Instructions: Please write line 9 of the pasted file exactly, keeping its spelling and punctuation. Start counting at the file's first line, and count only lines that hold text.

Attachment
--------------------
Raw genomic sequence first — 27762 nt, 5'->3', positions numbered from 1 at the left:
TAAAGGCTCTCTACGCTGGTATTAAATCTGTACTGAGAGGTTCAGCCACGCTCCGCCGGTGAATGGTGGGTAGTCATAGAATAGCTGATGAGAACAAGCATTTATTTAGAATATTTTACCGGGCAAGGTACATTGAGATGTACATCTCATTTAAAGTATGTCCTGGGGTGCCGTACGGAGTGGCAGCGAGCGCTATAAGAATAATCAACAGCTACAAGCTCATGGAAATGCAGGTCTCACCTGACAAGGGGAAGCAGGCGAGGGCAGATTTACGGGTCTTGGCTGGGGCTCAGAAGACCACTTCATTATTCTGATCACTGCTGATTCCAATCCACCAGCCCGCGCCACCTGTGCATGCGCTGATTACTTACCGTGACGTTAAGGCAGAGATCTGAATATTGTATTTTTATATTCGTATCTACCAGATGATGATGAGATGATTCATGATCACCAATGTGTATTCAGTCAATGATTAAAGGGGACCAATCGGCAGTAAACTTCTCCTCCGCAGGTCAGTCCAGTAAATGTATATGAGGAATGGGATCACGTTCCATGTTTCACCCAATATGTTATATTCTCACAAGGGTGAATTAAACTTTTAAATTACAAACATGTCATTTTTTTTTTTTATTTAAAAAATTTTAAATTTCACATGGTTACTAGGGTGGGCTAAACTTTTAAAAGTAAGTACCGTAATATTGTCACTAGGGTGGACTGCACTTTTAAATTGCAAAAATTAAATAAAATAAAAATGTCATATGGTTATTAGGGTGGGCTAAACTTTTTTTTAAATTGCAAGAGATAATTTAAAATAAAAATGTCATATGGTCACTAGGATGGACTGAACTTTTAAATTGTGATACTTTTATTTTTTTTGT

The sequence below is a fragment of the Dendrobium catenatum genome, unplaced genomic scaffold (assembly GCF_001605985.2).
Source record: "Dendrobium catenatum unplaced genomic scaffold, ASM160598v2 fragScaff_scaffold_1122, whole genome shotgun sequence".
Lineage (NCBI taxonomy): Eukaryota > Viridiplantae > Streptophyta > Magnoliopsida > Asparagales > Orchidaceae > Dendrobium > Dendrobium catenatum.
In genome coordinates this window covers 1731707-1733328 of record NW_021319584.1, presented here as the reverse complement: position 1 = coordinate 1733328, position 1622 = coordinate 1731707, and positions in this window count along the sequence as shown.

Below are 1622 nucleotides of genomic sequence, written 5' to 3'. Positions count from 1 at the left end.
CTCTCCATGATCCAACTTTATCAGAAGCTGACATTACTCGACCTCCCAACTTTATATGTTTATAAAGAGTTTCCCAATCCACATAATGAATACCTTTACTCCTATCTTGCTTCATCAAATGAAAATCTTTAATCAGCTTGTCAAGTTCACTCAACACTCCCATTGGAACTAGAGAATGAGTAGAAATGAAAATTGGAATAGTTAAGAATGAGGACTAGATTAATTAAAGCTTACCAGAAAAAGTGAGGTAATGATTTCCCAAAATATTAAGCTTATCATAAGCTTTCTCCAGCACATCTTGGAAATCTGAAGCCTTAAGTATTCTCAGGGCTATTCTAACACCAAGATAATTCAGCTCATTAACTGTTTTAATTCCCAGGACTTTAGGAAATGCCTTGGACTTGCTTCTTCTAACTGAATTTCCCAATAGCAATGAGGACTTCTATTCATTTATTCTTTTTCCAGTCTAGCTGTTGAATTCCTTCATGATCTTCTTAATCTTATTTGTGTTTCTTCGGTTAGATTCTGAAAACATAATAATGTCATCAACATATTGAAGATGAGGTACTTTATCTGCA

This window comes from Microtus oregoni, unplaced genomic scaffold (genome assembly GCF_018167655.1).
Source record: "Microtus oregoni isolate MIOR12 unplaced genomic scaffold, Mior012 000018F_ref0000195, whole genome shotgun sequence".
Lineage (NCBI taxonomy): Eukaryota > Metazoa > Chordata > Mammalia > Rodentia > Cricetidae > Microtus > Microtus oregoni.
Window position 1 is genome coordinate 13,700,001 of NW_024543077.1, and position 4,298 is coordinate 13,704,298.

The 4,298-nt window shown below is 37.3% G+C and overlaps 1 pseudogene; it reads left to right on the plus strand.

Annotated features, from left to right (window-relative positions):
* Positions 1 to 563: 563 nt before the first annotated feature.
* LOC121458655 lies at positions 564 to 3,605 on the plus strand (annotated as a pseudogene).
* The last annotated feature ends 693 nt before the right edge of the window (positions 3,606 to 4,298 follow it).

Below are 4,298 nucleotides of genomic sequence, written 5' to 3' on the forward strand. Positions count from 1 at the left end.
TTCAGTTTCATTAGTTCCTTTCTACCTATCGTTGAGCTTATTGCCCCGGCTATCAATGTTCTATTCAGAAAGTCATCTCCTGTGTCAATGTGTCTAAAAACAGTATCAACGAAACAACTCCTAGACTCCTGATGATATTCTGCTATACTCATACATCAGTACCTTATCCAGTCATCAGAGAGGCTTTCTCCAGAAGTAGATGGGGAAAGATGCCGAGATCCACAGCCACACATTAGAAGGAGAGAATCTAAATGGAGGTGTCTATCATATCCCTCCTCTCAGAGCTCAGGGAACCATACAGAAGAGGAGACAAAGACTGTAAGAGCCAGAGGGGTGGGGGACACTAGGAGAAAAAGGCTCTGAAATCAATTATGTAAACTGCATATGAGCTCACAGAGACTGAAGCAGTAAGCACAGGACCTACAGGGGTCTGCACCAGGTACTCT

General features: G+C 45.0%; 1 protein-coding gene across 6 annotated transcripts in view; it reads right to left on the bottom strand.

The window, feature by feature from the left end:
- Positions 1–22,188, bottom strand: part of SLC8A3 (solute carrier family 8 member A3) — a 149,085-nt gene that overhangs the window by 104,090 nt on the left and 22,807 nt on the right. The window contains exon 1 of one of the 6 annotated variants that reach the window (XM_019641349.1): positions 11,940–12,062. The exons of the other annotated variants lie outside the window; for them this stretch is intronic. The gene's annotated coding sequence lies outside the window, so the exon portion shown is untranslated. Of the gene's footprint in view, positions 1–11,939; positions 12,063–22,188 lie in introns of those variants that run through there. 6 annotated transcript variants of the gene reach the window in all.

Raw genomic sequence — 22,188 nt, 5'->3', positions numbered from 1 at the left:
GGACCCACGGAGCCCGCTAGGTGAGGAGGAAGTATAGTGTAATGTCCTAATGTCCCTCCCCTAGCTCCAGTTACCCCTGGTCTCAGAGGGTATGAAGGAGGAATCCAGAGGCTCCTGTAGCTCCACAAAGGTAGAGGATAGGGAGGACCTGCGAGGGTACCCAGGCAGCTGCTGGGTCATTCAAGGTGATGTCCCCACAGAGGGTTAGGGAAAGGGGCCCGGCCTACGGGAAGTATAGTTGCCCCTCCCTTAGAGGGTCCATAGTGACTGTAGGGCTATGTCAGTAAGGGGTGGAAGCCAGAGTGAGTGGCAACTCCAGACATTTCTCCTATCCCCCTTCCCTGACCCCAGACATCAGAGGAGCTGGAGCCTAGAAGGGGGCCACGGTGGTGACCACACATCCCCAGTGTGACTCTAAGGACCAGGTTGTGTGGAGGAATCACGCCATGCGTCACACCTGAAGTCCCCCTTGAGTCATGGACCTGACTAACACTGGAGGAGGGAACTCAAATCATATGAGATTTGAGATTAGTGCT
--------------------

This window comes from Microtus oregoni, unplaced genomic scaffold (genome assembly GCF_018167655.1).